15 Aug 2016 16:50pm
WINDHOEK, 15 AUG (NAMPA) The first ever gathering to discuss issues of drought on the African continent opened on Monday with a call to put in place early actions to mitigate impacts.
Speaking at the event, the United Nations Resident Coordinator and United Nations Development Programme (UNDP) Resident Representative Kiki Gbeho raised concern that countries do not invest enough in preparedness.
Response aid is insufficient; a longer term approach is required in order to build the resilience of the most vulnerable, she stressed.
To achieve this, she said, methods of addressing climate change will need to be integrated into national planning and policies, while education and capacity on climate change will need to be improved. Early warning systems also will need to be strengthened, according to Gbeho.
Speaking at the same occasion, the Food and Agriculture Organisation (FAO) of the United Nations Representative Babagana Ahmadu warned that the impact of the 2015/2016 El Niño weather phenomenon has been one of the most intense and widespread in the past one hundred years, with reduced rainfall and drought heavily affecting agriculture and food security in many African countries.
In sum, the impacts of drought on agriculture cascade down to all economic sectors that rely on the outputs of agriculture for their input, such as agro-industry, exports, commerce, transportation, tax return, and national economies at large. For these reasons, agriculture should be the number-one priority sector to be considered for action in any drought management strategy. In fact, a drought management plan that does not fully integrate agriculture is doomed to fail, he warned.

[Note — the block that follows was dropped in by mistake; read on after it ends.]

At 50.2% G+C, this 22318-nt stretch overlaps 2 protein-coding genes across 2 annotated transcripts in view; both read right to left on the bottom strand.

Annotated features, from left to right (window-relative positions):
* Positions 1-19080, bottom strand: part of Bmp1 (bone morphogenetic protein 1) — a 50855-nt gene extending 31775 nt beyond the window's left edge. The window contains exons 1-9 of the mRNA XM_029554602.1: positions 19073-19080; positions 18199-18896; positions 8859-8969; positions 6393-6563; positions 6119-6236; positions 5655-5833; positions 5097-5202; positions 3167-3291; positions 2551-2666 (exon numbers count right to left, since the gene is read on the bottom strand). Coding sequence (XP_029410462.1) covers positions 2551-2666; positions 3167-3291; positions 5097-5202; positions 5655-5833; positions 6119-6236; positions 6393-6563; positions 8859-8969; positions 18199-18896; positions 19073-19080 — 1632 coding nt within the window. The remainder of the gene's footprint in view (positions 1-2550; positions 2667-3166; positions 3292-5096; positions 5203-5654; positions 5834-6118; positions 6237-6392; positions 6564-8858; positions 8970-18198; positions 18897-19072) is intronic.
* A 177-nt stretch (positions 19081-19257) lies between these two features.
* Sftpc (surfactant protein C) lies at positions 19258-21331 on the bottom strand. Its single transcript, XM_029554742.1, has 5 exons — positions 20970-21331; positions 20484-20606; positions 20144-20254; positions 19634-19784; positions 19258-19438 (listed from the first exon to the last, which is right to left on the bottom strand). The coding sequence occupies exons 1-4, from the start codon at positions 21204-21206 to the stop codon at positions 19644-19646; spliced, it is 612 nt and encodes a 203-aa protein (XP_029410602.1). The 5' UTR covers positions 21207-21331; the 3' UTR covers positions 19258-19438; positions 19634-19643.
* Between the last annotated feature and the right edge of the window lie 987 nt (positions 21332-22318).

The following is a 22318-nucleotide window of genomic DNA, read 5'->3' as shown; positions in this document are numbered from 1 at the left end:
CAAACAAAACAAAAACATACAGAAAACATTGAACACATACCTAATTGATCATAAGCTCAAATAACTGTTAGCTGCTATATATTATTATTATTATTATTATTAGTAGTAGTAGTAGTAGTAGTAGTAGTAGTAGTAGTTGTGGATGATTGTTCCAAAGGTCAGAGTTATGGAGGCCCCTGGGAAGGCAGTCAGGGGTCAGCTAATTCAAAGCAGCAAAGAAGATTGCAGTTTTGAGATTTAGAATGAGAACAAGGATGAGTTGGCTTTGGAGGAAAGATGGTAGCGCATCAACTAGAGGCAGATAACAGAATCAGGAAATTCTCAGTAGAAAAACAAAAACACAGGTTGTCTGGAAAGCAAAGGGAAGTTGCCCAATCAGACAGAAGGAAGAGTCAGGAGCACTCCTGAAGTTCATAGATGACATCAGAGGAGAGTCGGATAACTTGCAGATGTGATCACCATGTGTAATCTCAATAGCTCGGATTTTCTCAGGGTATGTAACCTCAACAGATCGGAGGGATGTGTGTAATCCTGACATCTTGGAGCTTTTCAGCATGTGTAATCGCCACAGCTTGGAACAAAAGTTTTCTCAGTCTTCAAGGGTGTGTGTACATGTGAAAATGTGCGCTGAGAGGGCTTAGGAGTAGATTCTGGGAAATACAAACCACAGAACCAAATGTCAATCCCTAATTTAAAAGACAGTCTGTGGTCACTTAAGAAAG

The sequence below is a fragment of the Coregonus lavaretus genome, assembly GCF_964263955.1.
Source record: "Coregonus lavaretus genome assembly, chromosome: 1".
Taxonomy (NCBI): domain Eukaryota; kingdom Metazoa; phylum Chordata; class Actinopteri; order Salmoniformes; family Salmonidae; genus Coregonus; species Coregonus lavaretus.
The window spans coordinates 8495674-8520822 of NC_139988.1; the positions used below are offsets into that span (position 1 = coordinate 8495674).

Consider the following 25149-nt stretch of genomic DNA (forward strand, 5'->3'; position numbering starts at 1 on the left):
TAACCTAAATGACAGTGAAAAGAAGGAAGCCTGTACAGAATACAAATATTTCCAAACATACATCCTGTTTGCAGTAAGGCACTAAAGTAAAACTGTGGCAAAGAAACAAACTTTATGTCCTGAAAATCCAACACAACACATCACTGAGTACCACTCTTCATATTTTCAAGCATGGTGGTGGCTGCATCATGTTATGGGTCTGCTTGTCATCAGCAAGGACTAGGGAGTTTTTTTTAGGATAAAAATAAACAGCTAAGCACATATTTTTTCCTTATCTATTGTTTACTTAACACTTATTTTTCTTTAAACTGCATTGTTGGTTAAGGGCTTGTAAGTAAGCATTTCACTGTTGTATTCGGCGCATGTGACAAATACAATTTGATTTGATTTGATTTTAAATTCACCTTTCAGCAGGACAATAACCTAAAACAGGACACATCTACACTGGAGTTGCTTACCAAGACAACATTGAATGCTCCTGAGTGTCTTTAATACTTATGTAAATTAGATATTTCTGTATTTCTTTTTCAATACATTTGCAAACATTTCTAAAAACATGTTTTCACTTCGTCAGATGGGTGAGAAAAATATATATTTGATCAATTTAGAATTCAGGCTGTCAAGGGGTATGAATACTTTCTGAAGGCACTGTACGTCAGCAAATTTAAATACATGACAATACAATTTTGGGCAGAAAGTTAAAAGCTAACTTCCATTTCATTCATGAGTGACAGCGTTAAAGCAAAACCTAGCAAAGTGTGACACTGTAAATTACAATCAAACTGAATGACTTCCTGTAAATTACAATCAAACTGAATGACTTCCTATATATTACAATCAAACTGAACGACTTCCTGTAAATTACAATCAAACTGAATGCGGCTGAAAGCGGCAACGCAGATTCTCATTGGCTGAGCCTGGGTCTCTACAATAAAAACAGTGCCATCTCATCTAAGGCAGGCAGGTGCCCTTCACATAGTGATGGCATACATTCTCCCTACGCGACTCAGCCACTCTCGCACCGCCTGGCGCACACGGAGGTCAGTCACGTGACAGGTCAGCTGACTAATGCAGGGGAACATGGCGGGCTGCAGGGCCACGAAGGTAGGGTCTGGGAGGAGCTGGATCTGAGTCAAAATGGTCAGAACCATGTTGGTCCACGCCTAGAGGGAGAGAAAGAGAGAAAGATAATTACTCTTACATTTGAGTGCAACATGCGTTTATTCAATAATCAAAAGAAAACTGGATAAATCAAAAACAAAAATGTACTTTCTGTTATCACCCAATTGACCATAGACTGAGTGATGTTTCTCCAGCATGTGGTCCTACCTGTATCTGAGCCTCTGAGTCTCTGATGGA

Meanwhile, the African Union (AU) Commissioner for Social Affairs and Rural Economy and Agriculture Tumusiime Peace highlighted that the face of Africa has for many decades been dictated by drought.
Drought has become the fundamental stress to Africas development. Africa must put in place drought mitigation strategies and polices with clear strategies for implementation, she noted.
The Programme Officer of the United Nations Convention to Combat Desertification (UNCCD) Daniel Tsegai expressed the same sentiments, noting that Africas rise out of poverty has been hampered by frequent droughts and floods.
None-the-less, solutions are at hand. The message today is simple: we have to prepare better to manage droughts.
The five-day conference will focus on identifying the specific needs of African countries in the area of effective drought mitigation, with the view of developing a strategic framework for enhancing resilience to drought events on the continent.
The conference under the theme Enhancing resilience to drought events on the African continent ends on Friday.